There’s a really tremendous pun in the first paragraph of this week’s The New Yorker. The article is about Russia’s new president.
Alexander II, before liberating the serfs, liberated the smokers. (To indulge his own habit, he lifted the imperial ban on tobacco.) Alexander III played the French horn. Nicholas II was a photography buff. Catherine the Great was a passionate equestrienne. Maybe it has something to do with the vastness of Russia’s geography or with the bloody absolutism of its history, but it’s always been easier to contemplate a new master of the Kremlin by seizing on homey anecdotes.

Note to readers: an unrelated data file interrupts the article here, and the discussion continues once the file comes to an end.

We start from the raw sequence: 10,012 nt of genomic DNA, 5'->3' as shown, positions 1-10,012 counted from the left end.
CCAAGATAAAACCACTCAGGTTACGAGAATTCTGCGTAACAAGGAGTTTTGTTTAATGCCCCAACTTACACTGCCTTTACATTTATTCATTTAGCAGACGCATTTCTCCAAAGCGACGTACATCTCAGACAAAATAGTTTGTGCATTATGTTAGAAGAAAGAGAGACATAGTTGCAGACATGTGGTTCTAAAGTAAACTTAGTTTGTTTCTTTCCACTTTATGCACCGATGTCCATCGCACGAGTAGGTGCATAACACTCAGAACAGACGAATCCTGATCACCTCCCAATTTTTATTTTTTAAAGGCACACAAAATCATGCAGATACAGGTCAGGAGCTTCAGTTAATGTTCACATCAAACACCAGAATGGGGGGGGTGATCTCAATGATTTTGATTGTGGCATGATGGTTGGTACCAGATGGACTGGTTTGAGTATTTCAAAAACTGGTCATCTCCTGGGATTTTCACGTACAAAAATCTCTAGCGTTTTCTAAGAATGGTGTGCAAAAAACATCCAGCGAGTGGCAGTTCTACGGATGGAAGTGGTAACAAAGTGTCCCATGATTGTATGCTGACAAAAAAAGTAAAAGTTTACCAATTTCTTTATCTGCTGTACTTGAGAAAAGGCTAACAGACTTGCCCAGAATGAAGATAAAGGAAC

If you get it, it’s really fantastic.